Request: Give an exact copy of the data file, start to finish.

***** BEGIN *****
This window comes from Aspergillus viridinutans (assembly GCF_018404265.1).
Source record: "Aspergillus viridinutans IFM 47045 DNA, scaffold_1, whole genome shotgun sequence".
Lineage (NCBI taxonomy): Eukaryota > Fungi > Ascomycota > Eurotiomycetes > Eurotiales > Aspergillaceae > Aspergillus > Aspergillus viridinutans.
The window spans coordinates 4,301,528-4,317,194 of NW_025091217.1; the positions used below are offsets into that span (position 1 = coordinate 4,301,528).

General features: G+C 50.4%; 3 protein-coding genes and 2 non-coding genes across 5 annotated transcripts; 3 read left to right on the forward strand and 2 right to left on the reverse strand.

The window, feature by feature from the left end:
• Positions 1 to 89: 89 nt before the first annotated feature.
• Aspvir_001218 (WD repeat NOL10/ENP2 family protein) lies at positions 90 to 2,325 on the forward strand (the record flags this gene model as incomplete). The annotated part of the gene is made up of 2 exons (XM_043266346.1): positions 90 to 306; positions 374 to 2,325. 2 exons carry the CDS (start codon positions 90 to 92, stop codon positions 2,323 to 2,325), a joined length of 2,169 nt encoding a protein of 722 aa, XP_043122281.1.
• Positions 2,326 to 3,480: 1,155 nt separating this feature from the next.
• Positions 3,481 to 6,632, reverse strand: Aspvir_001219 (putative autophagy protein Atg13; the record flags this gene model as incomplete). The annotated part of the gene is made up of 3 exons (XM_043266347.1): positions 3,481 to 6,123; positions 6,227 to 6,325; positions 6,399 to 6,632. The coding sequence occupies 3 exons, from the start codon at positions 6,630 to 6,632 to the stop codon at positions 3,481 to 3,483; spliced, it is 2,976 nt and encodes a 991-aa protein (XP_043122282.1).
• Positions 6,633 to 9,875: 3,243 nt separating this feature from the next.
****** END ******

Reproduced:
This window comes from Aspergillus viridinutans (assembly GCF_018404265.1).
Source record: "Aspergillus viridinutans IFM 47045 DNA, scaffold_1, whole genome shotgun sequence".
Lineage (NCBI taxonomy): Eukaryota > Fungi > Ascomycota > Eurotiomycetes > Eurotiales > Aspergillaceae > Aspergillus > Aspergillus viridinutans.
The window spans coordinates 4,301,528-4,317,194 of NW_025091217.1; the positions used below are offsets into that span (position 1 = coordinate 4,301,528).

General features: G+C 50.4%; 3 protein-coding genes and 2 non-coding genes across 5 annotated transcripts; 3 read left to right on the forward strand and 2 right to left on the reverse strand.

The window, feature by feature from the left end:
• Positions 1 to 89: 89 nt before the first annotated feature.
• Aspvir_001218 (WD repeat NOL10/ENP2 family protein) lies at positions 90 to 2,325 on the forward strand (the record flags this gene model as incomplete). The annotated part of the gene is made up of 2 exons (XM_043266346.1): positions 90 to 306; positions 374 to 2,325. 2 exons carry the CDS (start codon positions 90 to 92, stop codon positions 2,323 to 2,325), a joined length of 2,169 nt encoding a protein of 722 aa, XP_043122281.1.
• Positions 2,326 to 3,480: 1,155 nt separating this feature from the next.
• Positions 3,481 to 6,632, reverse strand: Aspvir_001219 (putative autophagy protein Atg13; the record flags this gene model as incomplete). The annotated part of the gene is made up of 3 exons (XM_043266347.1): positions 3,481 to 6,123; positions 6,227 to 6,325; positions 6,399 to 6,632. The coding sequence occupies 3 exons, from the start codon at positions 6,630 to 6,632 to the stop codon at positions 3,481 to 3,483; spliced, it is 2,976 nt and encodes a 991-aa protein (XP_043122282.1).
• Positions 6,633 to 9,875: 3,243 nt separating this feature from the next.